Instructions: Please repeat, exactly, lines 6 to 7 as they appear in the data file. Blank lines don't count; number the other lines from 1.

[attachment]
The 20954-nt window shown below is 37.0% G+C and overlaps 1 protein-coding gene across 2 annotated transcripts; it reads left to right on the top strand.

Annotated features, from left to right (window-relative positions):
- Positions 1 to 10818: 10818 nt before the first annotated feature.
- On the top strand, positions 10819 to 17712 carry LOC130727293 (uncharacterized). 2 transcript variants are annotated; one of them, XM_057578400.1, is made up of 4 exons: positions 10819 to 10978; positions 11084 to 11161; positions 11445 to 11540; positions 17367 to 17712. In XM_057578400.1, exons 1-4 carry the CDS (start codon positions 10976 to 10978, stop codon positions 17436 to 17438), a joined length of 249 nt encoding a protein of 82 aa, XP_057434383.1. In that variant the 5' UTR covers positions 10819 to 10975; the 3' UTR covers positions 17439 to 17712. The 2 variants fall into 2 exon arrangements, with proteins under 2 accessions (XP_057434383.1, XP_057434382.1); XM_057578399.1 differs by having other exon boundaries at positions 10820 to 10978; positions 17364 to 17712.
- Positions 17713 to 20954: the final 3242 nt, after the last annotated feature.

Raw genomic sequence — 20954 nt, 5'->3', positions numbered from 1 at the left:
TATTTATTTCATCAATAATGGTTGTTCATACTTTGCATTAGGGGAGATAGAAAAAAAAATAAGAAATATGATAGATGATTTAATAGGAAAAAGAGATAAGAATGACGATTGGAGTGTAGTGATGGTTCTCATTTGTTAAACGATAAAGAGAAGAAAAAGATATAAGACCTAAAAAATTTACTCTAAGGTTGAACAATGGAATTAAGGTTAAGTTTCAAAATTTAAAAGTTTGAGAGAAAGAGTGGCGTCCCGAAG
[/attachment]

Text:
Raw genomic sequence — 20954 nt, 5'->3', positions numbered from 1 at the left:
TATTTATTTCATCAATAATGGTTGTTCATACTTTGCATTAGGGGAGATAGAAAAAAAAATAAGAAATATGATAGATGATTTAATAGGAAAAAGAGATAAGAATGACGATTGGAGTGTAGTGATGGTTCTCATTTGTTAAACGATAAAGAGAAGAAAAAGATATAAGACCTAAAAAATTTACTCTAAGGTTGAACAATGGAATTAAGGTTAAGTTTCAAAATTTAAAAGTTTGAGAGAAAGAGTGGCGTCCCGAAG